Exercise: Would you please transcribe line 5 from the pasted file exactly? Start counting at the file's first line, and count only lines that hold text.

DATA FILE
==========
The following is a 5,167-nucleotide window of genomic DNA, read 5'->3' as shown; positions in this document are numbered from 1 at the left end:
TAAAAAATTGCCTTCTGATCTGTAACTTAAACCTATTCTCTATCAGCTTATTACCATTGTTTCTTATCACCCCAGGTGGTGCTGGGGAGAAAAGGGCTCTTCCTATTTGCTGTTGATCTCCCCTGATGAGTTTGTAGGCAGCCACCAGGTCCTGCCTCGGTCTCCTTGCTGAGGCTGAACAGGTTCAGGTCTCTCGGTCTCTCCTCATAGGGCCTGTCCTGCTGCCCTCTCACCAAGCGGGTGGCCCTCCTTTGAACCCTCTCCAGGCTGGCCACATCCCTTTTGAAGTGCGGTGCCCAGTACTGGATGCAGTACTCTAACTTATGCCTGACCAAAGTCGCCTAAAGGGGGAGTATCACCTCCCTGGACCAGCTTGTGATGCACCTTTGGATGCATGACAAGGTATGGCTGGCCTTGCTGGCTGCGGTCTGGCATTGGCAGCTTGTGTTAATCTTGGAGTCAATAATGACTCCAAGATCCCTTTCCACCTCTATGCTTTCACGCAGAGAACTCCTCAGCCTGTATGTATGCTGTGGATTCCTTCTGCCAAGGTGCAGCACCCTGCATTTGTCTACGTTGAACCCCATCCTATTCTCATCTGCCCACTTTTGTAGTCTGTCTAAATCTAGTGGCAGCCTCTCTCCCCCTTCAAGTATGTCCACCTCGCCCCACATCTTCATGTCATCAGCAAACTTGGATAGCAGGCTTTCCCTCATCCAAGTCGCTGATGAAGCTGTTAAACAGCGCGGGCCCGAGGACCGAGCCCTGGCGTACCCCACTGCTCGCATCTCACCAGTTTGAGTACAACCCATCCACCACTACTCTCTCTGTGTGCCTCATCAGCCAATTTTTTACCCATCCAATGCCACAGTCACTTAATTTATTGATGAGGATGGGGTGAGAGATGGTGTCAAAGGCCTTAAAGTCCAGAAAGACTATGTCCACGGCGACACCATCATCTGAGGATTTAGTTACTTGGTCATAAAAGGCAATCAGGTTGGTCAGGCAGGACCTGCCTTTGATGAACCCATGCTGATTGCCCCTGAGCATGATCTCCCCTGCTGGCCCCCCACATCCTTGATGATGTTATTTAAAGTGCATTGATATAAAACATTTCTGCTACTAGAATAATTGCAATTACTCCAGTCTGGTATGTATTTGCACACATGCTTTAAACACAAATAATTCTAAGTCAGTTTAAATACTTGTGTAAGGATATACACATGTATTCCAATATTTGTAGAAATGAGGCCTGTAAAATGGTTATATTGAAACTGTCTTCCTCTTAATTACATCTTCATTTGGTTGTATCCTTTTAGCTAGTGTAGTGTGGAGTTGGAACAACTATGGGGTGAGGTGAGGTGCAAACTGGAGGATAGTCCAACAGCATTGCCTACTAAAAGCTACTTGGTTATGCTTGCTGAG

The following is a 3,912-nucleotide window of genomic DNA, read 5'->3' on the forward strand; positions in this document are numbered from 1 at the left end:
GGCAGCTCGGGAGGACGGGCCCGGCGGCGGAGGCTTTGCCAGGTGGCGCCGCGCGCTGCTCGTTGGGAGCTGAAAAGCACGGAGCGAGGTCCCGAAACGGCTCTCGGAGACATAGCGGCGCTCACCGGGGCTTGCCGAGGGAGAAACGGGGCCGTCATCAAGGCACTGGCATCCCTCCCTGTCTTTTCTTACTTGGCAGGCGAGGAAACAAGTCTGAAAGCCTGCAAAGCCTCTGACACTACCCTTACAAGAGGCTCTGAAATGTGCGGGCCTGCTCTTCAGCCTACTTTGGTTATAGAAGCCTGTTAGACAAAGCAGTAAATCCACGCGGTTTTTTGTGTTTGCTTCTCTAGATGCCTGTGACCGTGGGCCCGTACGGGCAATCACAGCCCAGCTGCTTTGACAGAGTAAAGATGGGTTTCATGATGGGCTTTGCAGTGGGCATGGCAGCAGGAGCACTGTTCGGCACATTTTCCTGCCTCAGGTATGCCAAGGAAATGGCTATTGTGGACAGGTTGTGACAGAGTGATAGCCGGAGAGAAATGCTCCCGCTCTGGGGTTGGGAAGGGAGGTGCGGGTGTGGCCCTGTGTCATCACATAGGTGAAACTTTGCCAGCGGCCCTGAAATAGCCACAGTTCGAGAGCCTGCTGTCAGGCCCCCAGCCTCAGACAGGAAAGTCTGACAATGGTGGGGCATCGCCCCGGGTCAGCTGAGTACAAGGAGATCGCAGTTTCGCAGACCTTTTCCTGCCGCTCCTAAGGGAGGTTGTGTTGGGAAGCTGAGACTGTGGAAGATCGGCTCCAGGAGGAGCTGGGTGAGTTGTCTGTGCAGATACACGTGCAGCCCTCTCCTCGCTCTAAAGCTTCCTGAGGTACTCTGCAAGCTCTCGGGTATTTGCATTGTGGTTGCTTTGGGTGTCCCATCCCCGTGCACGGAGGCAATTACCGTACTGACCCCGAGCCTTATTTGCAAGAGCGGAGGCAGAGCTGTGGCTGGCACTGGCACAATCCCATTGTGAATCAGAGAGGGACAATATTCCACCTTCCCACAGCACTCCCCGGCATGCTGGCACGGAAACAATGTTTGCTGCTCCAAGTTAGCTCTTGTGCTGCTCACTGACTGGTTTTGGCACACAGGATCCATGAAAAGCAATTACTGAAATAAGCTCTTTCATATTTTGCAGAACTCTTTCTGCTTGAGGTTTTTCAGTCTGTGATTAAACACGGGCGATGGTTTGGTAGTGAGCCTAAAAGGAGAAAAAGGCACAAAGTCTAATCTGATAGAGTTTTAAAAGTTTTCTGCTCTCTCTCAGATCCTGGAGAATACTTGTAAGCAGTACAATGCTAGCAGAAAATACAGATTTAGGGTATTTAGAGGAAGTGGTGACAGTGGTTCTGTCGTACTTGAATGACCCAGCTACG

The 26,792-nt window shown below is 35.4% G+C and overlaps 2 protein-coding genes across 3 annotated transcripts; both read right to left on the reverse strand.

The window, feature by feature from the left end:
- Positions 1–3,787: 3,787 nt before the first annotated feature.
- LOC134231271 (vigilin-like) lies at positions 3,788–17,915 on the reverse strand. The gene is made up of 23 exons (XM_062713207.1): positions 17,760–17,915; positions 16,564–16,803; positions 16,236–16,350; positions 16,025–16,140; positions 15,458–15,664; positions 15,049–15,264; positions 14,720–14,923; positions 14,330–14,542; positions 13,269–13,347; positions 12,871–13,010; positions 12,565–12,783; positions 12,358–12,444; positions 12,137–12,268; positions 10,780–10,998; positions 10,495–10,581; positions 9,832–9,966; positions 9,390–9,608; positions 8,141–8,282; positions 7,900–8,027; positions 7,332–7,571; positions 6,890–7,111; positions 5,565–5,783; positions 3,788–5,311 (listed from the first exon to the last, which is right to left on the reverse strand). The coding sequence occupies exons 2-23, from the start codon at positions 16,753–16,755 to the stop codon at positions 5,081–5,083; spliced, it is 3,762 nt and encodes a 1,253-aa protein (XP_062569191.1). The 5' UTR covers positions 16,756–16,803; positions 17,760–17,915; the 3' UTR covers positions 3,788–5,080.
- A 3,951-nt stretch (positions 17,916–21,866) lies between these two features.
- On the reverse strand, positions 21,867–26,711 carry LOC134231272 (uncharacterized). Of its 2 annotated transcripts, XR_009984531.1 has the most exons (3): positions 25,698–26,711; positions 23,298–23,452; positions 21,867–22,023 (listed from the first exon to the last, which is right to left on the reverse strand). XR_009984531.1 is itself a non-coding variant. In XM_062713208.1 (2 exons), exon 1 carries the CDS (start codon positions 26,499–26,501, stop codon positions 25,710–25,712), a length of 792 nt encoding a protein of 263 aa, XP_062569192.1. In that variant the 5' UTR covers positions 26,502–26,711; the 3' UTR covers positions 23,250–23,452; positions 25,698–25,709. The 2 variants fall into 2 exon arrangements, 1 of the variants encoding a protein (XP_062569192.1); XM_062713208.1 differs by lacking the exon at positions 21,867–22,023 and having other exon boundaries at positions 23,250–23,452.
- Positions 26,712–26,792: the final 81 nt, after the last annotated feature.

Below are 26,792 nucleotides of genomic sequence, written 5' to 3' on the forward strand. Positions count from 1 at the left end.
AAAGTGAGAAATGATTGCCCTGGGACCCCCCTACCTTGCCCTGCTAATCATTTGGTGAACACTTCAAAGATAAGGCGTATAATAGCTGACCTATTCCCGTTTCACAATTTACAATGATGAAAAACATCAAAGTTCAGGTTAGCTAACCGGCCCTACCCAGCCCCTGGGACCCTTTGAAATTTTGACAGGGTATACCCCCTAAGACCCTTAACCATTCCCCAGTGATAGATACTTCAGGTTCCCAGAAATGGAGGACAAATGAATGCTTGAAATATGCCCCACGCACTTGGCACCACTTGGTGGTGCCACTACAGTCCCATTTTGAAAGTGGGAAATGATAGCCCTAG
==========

The 26,792-nt window shown below is 35.4% G+C and overlaps 2 protein-coding genes across 3 annotated transcripts; both read right to left on the reverse strand.